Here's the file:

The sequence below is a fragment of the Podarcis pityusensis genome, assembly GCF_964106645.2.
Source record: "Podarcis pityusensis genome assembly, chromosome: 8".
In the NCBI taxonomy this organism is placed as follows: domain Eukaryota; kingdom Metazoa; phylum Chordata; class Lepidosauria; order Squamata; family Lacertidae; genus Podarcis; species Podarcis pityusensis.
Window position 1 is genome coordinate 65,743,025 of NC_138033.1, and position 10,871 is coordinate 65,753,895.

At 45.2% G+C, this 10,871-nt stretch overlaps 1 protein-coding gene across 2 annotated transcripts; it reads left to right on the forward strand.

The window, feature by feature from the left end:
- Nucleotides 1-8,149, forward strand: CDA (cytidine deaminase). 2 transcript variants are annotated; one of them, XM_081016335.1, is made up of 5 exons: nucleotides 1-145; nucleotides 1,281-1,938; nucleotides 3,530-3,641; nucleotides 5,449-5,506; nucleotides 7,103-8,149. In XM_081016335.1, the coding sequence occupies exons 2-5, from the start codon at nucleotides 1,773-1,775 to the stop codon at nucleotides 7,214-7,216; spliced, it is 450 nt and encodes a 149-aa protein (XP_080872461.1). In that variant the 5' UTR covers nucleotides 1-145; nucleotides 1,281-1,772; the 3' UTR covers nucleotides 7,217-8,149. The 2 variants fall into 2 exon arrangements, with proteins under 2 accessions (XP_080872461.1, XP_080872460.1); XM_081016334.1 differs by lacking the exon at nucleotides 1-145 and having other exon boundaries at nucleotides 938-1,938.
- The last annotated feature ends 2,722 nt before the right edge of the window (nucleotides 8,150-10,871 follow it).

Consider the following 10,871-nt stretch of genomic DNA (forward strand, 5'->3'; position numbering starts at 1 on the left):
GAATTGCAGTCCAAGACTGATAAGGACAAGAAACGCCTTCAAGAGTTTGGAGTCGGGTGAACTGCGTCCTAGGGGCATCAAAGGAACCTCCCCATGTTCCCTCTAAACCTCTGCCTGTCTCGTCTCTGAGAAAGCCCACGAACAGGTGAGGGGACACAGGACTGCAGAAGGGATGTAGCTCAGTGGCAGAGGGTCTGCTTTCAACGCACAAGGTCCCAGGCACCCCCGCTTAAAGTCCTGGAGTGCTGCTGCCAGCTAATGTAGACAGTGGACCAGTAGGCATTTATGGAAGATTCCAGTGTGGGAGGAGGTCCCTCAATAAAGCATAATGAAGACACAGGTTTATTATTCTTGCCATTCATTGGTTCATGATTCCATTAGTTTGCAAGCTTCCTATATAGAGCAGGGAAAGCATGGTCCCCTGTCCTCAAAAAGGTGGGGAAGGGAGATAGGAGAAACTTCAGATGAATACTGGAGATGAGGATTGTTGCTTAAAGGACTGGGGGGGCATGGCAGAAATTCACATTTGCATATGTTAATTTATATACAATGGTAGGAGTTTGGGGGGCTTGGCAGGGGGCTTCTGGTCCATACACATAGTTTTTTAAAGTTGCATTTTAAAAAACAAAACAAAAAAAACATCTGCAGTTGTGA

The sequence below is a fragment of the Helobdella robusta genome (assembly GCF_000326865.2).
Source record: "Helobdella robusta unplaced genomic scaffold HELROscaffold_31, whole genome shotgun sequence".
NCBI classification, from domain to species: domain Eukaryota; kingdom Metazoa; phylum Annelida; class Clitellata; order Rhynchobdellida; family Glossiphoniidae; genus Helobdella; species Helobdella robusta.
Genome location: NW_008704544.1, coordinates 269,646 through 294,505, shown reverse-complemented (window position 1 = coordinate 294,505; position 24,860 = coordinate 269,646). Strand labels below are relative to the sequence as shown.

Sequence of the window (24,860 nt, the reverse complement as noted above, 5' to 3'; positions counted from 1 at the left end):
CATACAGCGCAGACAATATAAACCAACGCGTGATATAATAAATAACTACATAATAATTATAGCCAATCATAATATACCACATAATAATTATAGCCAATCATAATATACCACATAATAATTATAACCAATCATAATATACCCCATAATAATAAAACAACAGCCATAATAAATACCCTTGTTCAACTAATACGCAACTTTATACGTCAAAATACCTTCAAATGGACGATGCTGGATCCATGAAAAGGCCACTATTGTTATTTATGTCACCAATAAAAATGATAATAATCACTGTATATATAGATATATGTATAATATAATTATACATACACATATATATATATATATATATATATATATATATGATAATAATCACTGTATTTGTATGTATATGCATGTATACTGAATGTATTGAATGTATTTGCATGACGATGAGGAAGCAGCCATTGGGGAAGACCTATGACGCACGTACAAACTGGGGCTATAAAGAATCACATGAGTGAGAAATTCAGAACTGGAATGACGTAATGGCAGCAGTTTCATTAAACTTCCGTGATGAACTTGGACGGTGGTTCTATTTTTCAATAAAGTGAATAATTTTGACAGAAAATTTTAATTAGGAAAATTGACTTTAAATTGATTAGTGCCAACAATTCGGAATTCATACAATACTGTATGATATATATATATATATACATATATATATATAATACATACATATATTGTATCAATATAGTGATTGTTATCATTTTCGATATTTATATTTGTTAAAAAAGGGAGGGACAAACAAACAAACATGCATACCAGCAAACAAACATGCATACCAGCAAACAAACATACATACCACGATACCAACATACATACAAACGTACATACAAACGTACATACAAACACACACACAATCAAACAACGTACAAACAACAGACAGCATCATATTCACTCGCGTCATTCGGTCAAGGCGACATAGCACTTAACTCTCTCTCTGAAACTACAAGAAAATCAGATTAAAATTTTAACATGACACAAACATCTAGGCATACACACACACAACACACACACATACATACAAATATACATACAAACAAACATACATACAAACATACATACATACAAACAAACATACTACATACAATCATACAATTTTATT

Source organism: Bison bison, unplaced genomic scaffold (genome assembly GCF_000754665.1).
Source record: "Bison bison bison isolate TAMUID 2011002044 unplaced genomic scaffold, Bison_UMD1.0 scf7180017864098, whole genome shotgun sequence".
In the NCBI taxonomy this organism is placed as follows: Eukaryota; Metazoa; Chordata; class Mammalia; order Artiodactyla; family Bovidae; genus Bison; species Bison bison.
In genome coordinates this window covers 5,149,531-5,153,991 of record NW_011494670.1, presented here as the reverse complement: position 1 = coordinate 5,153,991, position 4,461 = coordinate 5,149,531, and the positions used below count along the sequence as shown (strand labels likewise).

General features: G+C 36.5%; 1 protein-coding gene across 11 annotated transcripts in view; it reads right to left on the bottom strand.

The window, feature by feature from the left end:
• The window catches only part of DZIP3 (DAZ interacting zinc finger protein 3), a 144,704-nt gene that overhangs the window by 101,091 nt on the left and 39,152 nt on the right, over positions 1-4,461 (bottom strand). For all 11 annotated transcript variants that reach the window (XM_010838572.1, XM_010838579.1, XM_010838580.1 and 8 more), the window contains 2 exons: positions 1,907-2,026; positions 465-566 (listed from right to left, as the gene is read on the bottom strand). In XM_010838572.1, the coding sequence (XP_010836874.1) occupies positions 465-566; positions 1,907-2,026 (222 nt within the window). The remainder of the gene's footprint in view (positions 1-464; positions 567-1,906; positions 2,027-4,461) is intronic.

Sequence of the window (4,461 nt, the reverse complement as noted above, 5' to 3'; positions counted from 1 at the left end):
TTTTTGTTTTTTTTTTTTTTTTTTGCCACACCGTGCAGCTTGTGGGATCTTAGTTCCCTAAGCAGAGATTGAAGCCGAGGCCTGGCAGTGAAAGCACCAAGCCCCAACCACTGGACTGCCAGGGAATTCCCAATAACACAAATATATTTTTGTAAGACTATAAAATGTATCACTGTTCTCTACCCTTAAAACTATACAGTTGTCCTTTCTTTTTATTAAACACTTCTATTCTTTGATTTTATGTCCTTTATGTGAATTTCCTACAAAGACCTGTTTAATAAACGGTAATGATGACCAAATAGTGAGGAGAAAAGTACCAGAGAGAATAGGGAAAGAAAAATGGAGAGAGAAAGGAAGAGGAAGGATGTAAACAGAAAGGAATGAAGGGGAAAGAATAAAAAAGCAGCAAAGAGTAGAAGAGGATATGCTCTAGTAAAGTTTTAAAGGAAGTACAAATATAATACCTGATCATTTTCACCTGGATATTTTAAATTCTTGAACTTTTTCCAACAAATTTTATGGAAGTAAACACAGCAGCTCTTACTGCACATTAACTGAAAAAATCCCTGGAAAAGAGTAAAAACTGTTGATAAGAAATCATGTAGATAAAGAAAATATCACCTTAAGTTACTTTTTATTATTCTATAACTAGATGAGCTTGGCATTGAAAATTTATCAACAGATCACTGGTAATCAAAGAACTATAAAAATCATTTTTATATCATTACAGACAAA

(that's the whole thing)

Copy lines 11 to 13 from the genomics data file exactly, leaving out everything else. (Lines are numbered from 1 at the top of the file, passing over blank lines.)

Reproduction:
The sequence below is a fragment of the Helobdella robusta genome (assembly GCF_000326865.2).
Source record: "Helobdella robusta unplaced genomic scaffold HELROscaffold_31, whole genome shotgun sequence".
NCBI classification, from domain to species: domain Eukaryota; kingdom Metazoa; phylum Annelida; class Clitellata; order Rhynchobdellida; family Glossiphoniidae; genus Helobdella; species Helobdella robusta.